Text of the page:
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United States Department of Agriculture

Agricultural Research Service

Research Project: ALLIUM, CUCUMIS, AND DAUCUS GERMPLASM ENHANCEMENT, GENETICS, AND BIOCHEMISTRY

Location: Vegetable Crops Research Unit

Title: Retrotransposon- and microsatellite sequence-associated genomic changes in early 2 generations of a newly synthesized allotetraploid cucumis × hytivus Chen & Kirkbride

Authors
item Jiang, Biao -
item Lou, Qunfeng -
item Wang, Dong -
item Wu, Zhiming -
item Zhang, Wamping -
item Mbira, Kere -
item Weng, Yiqun
item Chen, Jinfeng -

Submitted to: Plant Molecular Biology
Publication Type: Peer Reviewed Journal
Publication Acceptance Date: July 28, 2011
Publication Date: August 5, 2011
Citation: Jiang, B., Lou, Q., Wang, D., Wu, Z., Zhang, W., Mbira, K.G., Weng, Y., Chen, J. 2011. Retrotransposon- and microsatellite sequence-associated genomic changes in early 2 generations of a newly synthesized allotetraploid cucumis × hytivus Chen & Kirkbride. Plant Molecular Biology. Available: http://www.springerlink.com/content/2155j32p4h574585/export-citation/.

Interpretive Summary: Allopolyploidization is an important event in plant evolution, which can trigger genomic shock in allopolyploid genome through activation of transcription of retrotransposons. Two retrotransposon-based markers, inter-retrotransposon amplified polymorphism (IRAP) and retrotransposon-microsatellite amplified polymorphism (REMAP) and a microsatellite-based marker, inter-simple sequence repeat (ISSR) were employed to investigate genomic changes in the early generations of a newly synthesized allotetraploid Cucumis hytivus, which was derived from crossing between cultivated cucumber and its wild relative C. hystrix. Extensive genomic changes were observed, most of which involved the loss of parental DNA fragments and gain of novel fragments in the allotetraploid. Among the 28 fragments examined, 24 were lost while 4 were novel, suggesting that DNA sequence elimination is a relatively frequent event during polyploidization. Interestingly, of the 24 lost fragments, 18 were of C. hystrix origin, 4 were cucumber-specific, and the remaining 2 were shared by both species, implying that fragment loss may be correlated with haploid DNA content (genome size) of diploid parents. Most changes were observed in the first generation after polyploidization (S1) and stably inherited in the subsequent three generations (S2-S4), indicating that genomic changes may be a rapid driving force for the stabilization of allotetraploids. Sequence analysis of 11 of the 28 altered DNA fragments showed that genomic changes in the allotetraploid occurred in both coding and non-coding regions, which might suggest that retrotransposons inserted into genome randomly and had a genome-wide effect on the allotetraploid evolution. Fluorescence in situ hybridization (FISH) analysis revealed a unique distribution of retrotransposon and/or microsatellite flanking sequences in mitotic and meiotic chromosomes, where the preferential FISH signals occurred in the centromeric and telomeric regions, implying that these regions were the possible hotspots for genomic changes.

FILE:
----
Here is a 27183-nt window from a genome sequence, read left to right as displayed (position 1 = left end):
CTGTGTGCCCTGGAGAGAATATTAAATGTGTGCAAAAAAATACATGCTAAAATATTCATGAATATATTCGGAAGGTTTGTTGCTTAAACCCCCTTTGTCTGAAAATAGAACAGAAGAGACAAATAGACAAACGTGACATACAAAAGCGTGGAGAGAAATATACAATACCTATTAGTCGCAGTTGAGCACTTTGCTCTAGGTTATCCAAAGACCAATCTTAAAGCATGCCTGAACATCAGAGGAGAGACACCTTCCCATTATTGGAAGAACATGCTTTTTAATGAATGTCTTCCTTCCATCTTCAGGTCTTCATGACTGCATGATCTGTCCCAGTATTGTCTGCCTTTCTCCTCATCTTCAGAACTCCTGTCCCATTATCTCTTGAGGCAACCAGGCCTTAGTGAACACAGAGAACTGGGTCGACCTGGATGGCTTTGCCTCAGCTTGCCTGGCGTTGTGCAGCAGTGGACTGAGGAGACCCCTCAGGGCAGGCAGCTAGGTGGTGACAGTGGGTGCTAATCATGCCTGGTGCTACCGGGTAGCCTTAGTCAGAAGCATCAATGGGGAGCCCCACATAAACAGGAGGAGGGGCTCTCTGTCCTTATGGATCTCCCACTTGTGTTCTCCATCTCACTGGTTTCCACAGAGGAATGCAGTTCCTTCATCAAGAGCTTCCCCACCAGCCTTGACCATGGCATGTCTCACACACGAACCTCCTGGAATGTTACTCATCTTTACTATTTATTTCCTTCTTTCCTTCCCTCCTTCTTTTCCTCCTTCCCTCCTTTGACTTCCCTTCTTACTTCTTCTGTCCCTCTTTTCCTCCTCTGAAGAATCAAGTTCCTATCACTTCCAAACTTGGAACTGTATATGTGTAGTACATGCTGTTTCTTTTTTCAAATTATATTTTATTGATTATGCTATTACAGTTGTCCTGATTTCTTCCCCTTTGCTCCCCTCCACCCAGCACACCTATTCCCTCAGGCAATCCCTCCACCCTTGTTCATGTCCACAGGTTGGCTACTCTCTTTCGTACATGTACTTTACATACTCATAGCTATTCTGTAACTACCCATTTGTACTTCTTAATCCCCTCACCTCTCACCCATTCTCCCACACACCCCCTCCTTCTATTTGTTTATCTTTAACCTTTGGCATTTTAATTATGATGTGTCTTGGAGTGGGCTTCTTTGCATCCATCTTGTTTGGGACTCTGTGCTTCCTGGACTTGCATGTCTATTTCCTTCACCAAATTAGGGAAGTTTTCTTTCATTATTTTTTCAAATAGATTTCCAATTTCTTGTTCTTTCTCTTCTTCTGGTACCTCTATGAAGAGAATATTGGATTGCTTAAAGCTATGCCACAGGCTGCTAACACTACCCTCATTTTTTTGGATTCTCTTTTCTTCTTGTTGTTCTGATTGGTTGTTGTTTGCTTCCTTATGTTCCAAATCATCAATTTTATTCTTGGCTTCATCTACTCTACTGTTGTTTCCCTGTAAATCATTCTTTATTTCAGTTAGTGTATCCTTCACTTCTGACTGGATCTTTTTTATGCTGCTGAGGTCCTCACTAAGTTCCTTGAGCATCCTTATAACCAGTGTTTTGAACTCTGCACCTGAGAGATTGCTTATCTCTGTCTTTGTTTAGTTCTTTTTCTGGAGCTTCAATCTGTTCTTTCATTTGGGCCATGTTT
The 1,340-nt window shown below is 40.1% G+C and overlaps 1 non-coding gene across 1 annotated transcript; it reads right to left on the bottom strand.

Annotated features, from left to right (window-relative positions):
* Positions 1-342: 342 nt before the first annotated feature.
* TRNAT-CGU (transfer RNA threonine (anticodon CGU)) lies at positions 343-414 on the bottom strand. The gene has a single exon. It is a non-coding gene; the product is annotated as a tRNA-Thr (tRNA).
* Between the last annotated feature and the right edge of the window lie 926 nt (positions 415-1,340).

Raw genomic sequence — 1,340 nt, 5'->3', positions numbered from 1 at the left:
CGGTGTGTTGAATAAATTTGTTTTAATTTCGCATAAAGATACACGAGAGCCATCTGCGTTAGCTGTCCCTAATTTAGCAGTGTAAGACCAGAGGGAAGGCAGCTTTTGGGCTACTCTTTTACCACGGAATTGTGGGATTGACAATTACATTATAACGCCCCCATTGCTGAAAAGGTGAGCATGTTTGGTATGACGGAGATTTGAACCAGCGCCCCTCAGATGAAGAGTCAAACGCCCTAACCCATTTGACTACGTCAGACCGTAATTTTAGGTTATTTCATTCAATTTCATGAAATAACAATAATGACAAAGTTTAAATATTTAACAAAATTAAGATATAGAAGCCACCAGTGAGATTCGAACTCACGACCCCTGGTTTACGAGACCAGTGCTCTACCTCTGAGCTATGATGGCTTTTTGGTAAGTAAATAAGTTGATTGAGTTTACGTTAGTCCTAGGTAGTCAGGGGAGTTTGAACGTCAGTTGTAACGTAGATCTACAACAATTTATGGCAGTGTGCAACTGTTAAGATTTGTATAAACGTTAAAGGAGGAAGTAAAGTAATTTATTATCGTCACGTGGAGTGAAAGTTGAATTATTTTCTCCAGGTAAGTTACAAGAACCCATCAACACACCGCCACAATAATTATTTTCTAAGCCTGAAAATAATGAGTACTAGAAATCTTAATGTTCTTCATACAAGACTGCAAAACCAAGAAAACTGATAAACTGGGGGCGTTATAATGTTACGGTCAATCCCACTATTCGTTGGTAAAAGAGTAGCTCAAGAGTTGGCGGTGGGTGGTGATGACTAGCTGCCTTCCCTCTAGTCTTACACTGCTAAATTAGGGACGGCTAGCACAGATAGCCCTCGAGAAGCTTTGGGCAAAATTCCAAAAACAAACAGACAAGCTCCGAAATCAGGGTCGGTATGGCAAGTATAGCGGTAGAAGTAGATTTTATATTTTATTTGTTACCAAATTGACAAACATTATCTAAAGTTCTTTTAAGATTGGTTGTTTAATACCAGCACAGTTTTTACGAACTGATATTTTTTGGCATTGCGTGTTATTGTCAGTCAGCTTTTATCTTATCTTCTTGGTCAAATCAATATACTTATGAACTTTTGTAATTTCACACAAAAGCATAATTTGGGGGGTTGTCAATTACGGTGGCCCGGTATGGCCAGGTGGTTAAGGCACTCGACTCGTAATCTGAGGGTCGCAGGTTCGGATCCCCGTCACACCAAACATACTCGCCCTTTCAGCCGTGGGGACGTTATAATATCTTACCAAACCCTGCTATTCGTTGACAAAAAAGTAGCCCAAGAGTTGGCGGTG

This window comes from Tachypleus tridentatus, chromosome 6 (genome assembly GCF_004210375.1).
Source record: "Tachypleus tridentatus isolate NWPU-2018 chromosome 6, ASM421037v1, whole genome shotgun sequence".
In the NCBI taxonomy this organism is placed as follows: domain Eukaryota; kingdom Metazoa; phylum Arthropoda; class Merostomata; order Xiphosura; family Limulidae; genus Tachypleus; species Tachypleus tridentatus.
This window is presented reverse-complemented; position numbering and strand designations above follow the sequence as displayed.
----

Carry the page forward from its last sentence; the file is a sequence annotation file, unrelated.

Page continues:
Technical Abstract: Allopolyploidization is considered an essential evolutionary process in plants that could trigger genomic shock in allopolyploid genome through activation of transcription of retrotransposons, which may be important in plant evolution. Two retrotransposon-based markers, inter-retrotransposon amplified polymorphism (IRAP) and retrotransposon-microsatellite amplified polymorphism (REMAP) and a microsatellite-based marker, inter-simple sequence repeat (ISSR) were employed to investigate genomic changes in the early generations of a newly synthesized allotetraploid Cucumis × hytivus Chen & Kirkbride (2n=4x=38) which was derived from crossing between cultivated cucumber C. sativus L. (2n = 2x = 14) and its wild relative C. hystrix Chakr. (2n = 2x = 24). Extensive genomic changes were observed, most of which involved the loss of parental DNA fragments and gain of novel fragments in the allotetraploid. Among the 28 fragments examined, 24 were lost while 4 were novel, suggesting that DNA sequence elimination is a relatively frequent event during polyploidization in Cucumis. Interestingly, of the 24 lost fragments, 18 were of C. hystrix origin, 4 were C. sativus-specific, and the remaining 2 were shared by both species, implying that fragment loss may be correlated with haploid DNA content (genome size) of diploid parents. Most changes were observed in the first generation after polyploidization (S1) and stably inherited in the subsequent three generations (S2-S4), indicating that genomic changes may be a rapid driving force for the stabilization of allotetraploids. Sequence analysis of 11 of the 28 altered DNA fragments showed that genomic changes in the allotetraploid occurred in both coding and non-coding regions, which might suggest that retrotransposons inserted into genome randomly and had a genome-wide effect on the allotetraploid evolution. Fluorescence in situ hybridization (FISH) analysis revealed a unique distribution of retrotransposon and/or microsatellite flanking sequences in mitotic and meiotic chromosomes, where the preferential FISH signals occurred in the centromeric and telomeric regions, implying that these regions were the possible hotspots for genomic changes.

Last Modified: 7/24/2014
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